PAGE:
My favorite varnishes are Petit ultra gold. It has the best uv protectant for a clear varnish. It is purple-ish in color, so for the first few coats the wood looks a little "strange", but persevere and by 6-7 coats it is spectacular. Epiphanes are fantastic, my favorite is their rubbed effect for the interior, it gives a creamy rich finish. Semco is a great alternative to varnish but it gets a bit cloudy after a few maintenance coats, so I liked to lightly sand it down and start fresh every couple years.

I think teak can handle being bare if it is cared for, not abandoned. I have never needed to oil exterior teak.That is, teak that is properly cured and cared for. But I have always made sure to start with healthy teak (ie restore the teak). Deep groves in the grain is not healthy, nice smooth clean teak that you can scrape your nail cross grain and it feels smooth is healthy teak. Many people scrub their bare teak with a bristle brush and harsh cleaners, then they wonder why the teak gets dirty and a dingy grey. Then they sand it down and start at it with a bristle brush again, creating a vicious cycle. By five years the teak needs to be replaced because of the abuse. The soft grain of teak is very important, without it the teak has deep grooves/grain. The deep grooves traps moisture which then attracts dirt. Salting the teak does not dry it out, don't ask me why cause I don't know. Teak loves it, go figure. So healthy teak, monthly washes with murphy's oil soap, and no bristle brushes, is my maintanence for bare teak.
Whew! ok, I better take a breath and stop lecturing, sorry, the varnish lady in me can't help but lecture about proper teak care. That is, my idea of proper teak care. My varnish jobs with tung oil usually last about 7-8 years in the Texas sun with proper maintenance. My bare teak has had no problems so far.

Sorry this is so long,
Erika

I go with Ocean Girl.
Leave it alone if its the decks, just keep it clean.
I for one love the look of a nice silvered teak deck properly cared for. But Since many are not, bought a boat without teak decks and am just as happy.

for topsides teak rails, trim ect, I am going with interlux perfection. We will see how it lasts. I used it on the cabin soles, and it turned out very nice.

For the interior, (yes I am redone the entire insides teak) It is rubbed effect by epifanes.
Then all the over heads will be replaced with this big ass roll of ultraleather I got cheap on ebay.
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Old 20-11-2009, 06:58   #27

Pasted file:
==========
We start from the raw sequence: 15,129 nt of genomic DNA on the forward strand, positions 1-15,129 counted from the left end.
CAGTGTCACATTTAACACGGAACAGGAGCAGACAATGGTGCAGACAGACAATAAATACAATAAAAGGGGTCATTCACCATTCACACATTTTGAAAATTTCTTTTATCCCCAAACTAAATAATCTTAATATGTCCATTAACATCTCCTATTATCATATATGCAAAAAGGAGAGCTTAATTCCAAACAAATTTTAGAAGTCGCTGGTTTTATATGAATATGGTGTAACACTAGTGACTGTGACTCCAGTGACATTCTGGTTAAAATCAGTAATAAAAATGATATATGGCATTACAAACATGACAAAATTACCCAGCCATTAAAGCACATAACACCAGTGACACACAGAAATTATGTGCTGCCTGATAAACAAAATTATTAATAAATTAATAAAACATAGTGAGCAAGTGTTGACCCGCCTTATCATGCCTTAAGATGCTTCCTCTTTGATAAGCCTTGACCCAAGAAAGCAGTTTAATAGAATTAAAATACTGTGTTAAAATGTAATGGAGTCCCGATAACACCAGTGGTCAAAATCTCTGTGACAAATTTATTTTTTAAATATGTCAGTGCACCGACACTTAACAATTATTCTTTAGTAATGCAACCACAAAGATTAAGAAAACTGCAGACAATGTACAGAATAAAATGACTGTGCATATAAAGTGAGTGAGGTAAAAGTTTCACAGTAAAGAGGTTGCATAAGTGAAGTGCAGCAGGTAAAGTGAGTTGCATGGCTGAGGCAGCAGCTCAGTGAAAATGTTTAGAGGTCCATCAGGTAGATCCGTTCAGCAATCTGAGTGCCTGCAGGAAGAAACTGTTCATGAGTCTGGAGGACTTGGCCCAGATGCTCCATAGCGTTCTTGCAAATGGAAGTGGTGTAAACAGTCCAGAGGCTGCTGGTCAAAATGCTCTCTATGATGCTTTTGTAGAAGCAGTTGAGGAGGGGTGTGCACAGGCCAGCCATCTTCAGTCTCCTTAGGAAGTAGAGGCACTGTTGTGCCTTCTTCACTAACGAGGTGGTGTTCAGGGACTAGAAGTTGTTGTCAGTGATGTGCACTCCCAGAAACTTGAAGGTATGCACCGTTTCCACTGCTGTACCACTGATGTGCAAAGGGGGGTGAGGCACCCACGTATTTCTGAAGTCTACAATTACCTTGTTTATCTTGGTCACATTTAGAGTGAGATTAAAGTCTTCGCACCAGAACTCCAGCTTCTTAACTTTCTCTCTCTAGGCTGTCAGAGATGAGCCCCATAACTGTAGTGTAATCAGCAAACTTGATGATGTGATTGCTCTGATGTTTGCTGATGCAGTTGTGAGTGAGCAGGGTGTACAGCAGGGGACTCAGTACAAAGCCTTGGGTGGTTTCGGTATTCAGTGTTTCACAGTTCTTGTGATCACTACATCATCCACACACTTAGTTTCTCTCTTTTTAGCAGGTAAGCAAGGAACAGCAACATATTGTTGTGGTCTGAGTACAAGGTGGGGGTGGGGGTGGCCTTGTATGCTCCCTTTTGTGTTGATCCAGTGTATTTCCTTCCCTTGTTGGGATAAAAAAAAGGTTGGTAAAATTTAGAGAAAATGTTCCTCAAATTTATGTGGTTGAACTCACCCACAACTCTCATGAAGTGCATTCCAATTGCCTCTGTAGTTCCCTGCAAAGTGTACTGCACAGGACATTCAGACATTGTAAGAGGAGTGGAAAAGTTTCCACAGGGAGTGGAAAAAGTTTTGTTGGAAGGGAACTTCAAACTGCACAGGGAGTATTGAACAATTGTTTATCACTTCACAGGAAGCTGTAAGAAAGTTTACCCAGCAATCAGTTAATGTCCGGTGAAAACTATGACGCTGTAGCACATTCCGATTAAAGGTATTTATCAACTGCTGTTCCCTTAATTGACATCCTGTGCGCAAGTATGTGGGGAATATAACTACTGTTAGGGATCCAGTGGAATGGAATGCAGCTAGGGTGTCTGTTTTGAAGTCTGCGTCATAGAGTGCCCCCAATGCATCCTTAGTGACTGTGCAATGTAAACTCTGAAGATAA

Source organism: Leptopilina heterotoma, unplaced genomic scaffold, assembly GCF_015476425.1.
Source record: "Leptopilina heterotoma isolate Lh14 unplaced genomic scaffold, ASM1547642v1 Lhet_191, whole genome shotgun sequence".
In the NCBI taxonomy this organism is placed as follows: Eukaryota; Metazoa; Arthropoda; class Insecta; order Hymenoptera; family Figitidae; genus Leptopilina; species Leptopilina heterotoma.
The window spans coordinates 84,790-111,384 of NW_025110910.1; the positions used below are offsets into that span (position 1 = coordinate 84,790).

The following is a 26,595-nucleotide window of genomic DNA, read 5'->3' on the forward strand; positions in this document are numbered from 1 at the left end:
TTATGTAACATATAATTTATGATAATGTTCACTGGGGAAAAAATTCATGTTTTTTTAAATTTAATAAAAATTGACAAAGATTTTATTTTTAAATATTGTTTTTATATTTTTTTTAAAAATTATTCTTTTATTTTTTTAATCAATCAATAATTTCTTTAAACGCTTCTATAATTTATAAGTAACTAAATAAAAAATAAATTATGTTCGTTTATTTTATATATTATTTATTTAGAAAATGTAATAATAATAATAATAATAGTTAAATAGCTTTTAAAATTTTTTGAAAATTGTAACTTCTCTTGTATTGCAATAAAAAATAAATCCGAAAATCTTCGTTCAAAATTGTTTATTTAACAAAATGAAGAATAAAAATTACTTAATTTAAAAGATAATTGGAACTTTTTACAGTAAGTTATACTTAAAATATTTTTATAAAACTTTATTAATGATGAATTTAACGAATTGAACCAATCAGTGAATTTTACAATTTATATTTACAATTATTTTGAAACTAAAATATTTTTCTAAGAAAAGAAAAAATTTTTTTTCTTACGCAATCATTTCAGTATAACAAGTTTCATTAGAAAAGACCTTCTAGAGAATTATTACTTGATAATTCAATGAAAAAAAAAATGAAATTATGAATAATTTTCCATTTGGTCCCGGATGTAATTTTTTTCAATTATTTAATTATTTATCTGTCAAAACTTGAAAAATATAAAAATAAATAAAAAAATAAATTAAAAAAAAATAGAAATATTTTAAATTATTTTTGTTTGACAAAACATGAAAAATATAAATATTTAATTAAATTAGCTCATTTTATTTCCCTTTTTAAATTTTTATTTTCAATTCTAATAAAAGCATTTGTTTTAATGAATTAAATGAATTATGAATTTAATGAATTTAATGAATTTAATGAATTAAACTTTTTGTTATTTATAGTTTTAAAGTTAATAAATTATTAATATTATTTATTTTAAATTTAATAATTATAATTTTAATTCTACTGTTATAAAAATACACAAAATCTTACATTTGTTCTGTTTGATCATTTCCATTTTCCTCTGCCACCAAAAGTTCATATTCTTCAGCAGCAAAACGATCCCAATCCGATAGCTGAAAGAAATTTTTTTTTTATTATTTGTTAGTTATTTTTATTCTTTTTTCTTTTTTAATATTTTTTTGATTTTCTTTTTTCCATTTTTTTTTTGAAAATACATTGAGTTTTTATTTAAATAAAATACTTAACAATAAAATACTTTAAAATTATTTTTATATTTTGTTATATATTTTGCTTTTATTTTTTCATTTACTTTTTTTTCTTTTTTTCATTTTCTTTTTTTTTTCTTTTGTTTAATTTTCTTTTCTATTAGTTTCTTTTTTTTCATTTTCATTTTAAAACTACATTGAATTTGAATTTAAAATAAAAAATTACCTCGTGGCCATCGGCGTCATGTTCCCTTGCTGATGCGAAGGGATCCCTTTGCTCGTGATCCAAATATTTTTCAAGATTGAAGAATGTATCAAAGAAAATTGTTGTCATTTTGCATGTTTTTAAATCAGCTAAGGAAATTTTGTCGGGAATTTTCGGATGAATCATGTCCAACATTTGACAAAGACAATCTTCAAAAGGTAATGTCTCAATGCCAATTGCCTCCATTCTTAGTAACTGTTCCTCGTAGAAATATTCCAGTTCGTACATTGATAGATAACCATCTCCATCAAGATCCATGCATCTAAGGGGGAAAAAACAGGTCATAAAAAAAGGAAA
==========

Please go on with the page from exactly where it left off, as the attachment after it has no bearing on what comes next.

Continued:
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the problem with scrubbing teak is over the years it causes the soft grain to dissolve and leaves ridges in the wood .. which hold dirt and are a real pain to get rid of (mucho sanding). a smooth finish like varnish or cetol avoids the problem.
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Old 20-11-2009, 22:23   #28
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gonesail, what are you scrubbing it with? are you using a brush? and what detergent? The only problem I have had is the teak may get a bit fuzzy, but that isnt a loss of soft grain. The soft grain is the life of the teak, without it it becomes brittle and dead looking.

If you can silver out a teak deck, then you can silver out any of your exterior teak. It can be quite beautiful. I have even accented varnished teak with silver and the effect is stunning. Had a boat that the canvas was a light grey with burgundy trim. I silvered out some of the teak and varnished some of the trim...just beautiful (Dragonet are you out there?)

Question... someone wrote asking me about how to get a ring stain out of varnished teak (epiphane). I believe the stain is white, which hints it is in the varnish only, not down to the wood. Does anyone know of a trick to fix the stain without strip and recoat? I don't.
Thanks,
Erika
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Old 21-11-2009, 05:51   #29
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but the finish with teak oil , after a few months, just brushes off with a sdoft brush and is alll goood.....and no major prep for redo!!! just wash with sea water and gren 3m pad lol......then add more teak oil ..perfect woood..LOL no sanding!!! no scraping ... no BS!!!!!
There it is right there....the reason that oil finishes are the least amount of work.
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Old 21-11-2009, 08:47   #30
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Ocean Girl- For removing water stains heat will work most of the time- most being the operative term-not all.

Place a dry rag (something that's lint free like a t-shirt folded once or twice) over the ring. Run a hot/dry iron over the stain for a few strokes, lift the cloth off and check. Repeat as necessary. Be careful not to stall the iron over the stain. This would be a bad thing.
And just to be safe I would start with a medium heat setting and work up to hot checking along the way to make sure you don't melt the finish. Remember you can remove varnish with a heat gun. So don't over do it!

For a not-as-good alternative you could try using a hair dryer. Rub the stain with a soft cloth while blowing on it.